Form 8379, also known as the Injured Spouse Allocation, is a form provided by the Internal Revenue Service (IRS) in the U.S. It is used when a married person files a joint tax return and wants to get a portion of any refund that might be offset due to past-due obligations of the spouse, such as back taxes, student loan debts, or child support. Therefore, this form is often filed by spouses who don’t want their portion of a tax refund seized because of their partner’s debts.
The phonetics for “Form 8379” would be “F – O – R – M – eight – three – seven – nine.”
1. Use for an Innocent Spouse: Form 8379 is the Injured Spouse Allocation form in the United States. It is used when a taxpaying spouse believes their share of a tax refund was, or is expected to be, applied against the debts of an individual with whom they filed a joint tax return, when those debts are not their responsibility.
2. Not for Joint Debts: It’s important to note that this is not applicable for debts that are jointly owed by both partners, such as joint income tax debt. In such cases, the Injured Spouse Allocation cannot be used to protect the non-defaulting taxpayer’s share of a refund.
3. Separate Forms for Each Year: For each tax year that you are requesting injured spouse relief, a separate Form 8379 must be filed. This form may be filed with a joint tax return or an amended joint tax return, or it can be filed on its own after a joint return has been processed.
Form 8379, also known as the Injured Spouse Allocation form, is critical in specific financial circumstances where a couple files join tax returns but one spouse has past-due obligations such as federal student loans, child support, or past-due federal or state income tax. The form is designed to prevent the IRS from applying the entire joint refund to the spouse’s past-due amount. So, the other spouse, referred to as the “injured spouse,” can use this form to ensure they receive their rightful share of the tax refund. Therefore, it’s an essential document for protecting one’s financial interests in these complex marital situations.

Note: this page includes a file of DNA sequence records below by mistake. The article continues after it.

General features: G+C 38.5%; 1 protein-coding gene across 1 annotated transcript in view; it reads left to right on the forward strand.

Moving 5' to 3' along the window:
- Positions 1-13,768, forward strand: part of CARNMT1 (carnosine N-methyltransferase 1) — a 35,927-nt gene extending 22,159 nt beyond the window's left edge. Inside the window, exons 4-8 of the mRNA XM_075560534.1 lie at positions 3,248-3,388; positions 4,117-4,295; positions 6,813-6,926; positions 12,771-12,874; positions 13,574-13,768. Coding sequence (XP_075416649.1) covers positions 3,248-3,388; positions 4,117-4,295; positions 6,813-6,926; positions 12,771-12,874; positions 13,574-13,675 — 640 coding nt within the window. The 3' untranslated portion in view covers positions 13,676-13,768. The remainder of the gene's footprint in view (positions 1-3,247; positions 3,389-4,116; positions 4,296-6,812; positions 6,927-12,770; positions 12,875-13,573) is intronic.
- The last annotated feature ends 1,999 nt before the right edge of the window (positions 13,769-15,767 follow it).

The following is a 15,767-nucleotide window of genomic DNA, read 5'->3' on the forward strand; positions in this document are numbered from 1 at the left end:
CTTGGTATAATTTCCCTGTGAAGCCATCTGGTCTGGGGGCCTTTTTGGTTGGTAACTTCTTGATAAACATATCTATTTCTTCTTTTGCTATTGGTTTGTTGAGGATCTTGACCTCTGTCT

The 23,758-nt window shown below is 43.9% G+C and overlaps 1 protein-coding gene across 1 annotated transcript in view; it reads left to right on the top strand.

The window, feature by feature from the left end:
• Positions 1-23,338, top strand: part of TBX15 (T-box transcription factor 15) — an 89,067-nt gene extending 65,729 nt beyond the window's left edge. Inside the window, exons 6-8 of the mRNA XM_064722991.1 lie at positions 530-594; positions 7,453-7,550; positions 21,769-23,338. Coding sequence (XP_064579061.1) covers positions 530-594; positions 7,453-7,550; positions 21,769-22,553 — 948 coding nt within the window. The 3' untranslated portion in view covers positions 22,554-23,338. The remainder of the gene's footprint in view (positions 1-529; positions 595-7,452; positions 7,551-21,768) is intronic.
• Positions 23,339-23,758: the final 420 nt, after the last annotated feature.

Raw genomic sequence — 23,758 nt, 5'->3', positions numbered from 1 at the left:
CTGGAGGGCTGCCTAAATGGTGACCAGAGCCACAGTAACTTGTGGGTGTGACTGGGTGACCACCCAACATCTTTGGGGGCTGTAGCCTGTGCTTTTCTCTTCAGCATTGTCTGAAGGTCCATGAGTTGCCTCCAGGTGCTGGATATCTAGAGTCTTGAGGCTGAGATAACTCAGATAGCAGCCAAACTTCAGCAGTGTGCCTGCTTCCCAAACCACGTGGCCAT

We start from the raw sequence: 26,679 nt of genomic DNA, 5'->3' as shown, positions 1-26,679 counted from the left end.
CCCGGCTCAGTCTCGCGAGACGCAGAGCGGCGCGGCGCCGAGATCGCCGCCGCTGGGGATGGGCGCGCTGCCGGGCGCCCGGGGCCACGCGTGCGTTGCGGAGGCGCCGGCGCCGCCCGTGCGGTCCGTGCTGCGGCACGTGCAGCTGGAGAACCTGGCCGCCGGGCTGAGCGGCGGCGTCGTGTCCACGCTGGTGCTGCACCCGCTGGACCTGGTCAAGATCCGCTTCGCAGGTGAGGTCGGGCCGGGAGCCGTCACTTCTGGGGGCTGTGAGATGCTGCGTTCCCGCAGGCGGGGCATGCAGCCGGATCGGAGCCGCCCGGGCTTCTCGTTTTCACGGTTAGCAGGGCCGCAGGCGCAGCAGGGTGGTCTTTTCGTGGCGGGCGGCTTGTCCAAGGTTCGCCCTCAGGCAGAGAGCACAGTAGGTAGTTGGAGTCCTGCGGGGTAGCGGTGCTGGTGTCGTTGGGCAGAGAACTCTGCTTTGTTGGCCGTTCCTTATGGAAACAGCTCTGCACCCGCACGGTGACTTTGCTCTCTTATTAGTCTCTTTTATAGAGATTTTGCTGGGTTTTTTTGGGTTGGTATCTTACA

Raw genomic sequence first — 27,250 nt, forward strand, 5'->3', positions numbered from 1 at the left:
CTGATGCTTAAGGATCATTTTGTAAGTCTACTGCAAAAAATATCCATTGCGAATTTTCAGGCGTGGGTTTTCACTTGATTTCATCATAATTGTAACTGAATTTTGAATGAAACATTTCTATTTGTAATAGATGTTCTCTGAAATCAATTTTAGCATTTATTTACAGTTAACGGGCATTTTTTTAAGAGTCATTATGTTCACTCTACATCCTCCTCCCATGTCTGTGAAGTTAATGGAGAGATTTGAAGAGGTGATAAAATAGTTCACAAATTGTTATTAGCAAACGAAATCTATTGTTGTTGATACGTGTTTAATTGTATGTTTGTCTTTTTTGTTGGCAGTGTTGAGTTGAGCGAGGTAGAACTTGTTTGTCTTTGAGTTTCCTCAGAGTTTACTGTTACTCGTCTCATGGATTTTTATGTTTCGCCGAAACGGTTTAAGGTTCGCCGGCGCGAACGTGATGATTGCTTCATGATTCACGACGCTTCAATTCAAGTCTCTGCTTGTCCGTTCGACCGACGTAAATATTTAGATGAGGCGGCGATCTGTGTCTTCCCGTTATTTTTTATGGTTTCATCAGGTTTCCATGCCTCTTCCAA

Form 8379, also known as the Injured Spouse Allocation, is a form provided by the U.S. Internal Revenue Service (IRS) for married taxpayers who have filed a joint tax return. This form serves an important purpose: it provides an avenue for the so-called “injured” spouse to regain their share of a joint tax refund in case it was used to cover the past-due federal debts, spousal or child support, or state taxes of the other spouse.Without submitting Form 8379, the entire joint refund could be directed towards paying off these debts, even if only one spouse is responsible for them. By filling out and submitting this form, an “injured” spouse can recoup their portion of the joint tax refund, which is relative to their contributions to the total income reported on the joint tax return. It provides financial protection and fairness to spouses who should not be held accountable for their partners’ financial liabilities.